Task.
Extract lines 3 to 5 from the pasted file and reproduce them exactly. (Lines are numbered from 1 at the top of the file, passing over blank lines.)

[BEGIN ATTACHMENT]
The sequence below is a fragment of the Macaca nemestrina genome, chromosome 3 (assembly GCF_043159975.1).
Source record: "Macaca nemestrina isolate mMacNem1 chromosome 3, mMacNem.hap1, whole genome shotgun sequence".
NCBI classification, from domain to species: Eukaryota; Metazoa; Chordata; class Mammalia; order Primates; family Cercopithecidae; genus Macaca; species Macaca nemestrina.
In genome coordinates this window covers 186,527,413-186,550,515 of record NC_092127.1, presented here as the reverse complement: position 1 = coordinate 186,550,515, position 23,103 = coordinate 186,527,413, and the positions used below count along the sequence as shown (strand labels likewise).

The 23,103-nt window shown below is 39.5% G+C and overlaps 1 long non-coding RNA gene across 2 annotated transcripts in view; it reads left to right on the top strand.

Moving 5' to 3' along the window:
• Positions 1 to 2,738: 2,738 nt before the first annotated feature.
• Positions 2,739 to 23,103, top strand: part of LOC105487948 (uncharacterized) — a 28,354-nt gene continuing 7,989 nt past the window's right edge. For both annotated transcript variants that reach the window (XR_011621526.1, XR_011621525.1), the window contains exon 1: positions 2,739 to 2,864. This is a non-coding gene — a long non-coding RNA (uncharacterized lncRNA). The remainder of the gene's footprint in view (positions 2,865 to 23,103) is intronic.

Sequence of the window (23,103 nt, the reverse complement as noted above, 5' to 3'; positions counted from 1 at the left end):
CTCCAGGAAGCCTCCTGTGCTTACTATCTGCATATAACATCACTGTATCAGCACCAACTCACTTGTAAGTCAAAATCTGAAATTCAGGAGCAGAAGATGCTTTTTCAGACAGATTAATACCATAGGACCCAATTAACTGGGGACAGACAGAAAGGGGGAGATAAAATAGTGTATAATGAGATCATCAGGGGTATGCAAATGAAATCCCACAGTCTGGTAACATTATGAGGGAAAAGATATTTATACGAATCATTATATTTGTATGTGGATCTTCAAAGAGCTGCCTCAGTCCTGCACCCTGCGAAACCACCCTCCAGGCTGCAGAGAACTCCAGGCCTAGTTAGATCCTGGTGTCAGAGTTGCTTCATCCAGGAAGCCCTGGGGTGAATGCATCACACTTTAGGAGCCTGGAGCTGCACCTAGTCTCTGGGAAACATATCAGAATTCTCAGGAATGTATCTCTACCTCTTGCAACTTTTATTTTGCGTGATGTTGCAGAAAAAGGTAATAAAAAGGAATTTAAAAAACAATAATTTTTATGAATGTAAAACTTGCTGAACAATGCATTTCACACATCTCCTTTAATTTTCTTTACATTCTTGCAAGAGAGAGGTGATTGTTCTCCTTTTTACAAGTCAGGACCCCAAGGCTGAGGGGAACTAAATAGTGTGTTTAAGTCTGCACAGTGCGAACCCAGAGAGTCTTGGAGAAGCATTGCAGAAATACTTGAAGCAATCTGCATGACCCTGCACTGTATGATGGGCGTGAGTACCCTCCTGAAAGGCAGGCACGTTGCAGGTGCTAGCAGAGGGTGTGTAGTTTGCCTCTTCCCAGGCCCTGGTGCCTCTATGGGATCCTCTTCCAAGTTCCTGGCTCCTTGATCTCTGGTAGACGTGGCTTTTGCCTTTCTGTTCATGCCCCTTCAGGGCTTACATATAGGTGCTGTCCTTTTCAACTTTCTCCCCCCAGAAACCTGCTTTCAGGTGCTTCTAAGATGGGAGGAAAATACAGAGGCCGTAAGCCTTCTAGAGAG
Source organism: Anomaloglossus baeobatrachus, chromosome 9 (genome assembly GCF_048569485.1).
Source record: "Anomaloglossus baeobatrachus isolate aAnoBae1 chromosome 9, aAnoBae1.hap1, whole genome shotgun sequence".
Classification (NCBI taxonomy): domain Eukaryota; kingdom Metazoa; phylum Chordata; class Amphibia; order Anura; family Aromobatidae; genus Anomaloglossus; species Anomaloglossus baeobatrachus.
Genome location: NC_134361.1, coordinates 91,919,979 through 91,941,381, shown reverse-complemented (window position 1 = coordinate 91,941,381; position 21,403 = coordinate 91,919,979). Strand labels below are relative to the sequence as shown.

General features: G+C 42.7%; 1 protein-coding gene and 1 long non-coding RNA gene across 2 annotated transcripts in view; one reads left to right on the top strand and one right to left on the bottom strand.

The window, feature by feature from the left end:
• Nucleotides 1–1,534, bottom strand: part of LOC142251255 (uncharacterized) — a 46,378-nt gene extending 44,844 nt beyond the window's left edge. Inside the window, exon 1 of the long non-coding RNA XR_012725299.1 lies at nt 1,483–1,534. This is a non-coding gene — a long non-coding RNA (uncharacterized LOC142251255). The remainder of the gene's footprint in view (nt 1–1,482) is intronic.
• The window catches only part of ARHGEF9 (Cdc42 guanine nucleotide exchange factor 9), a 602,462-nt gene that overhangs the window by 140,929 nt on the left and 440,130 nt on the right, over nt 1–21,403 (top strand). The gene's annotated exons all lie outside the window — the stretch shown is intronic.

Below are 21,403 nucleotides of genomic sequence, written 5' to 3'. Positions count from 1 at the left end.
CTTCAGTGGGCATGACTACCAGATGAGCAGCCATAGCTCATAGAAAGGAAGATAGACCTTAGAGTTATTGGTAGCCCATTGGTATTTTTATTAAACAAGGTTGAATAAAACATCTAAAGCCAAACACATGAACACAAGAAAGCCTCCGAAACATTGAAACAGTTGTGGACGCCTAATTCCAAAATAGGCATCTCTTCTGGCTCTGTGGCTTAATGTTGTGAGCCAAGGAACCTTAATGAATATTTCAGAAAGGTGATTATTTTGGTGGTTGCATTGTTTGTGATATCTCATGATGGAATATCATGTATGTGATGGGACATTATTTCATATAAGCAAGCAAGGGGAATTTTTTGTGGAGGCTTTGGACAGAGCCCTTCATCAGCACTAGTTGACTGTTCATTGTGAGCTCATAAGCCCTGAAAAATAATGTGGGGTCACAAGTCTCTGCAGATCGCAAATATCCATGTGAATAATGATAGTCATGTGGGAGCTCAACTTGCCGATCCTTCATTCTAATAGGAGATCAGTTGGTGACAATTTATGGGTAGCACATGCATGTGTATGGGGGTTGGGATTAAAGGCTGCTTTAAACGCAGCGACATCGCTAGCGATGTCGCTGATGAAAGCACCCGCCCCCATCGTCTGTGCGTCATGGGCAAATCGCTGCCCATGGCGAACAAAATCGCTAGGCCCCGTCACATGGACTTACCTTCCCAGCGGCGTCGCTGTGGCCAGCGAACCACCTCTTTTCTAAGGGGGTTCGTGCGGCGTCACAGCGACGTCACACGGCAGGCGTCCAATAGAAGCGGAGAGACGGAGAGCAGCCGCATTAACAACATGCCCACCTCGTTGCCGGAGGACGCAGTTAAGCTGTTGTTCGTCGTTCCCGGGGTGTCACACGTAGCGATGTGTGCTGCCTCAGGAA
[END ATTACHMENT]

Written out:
NCBI classification, from domain to species: Eukaryota; Metazoa; Chordata; class Mammalia; order Primates; family Cercopithecidae; genus Macaca; species Macaca nemestrina.
In genome coordinates this window covers 186,527,413-186,550,515 of record NC_092127.1, presented here as the reverse complement: position 1 = coordinate 186,550,515, position 23,103 = coordinate 186,527,413, and the positions used below count along the sequence as shown (strand labels likewise).

The 23,103-nt window shown below is 39.5% G+C and overlaps 1 long non-coding RNA gene across 2 annotated transcripts in view; it reads left to right on the top strand.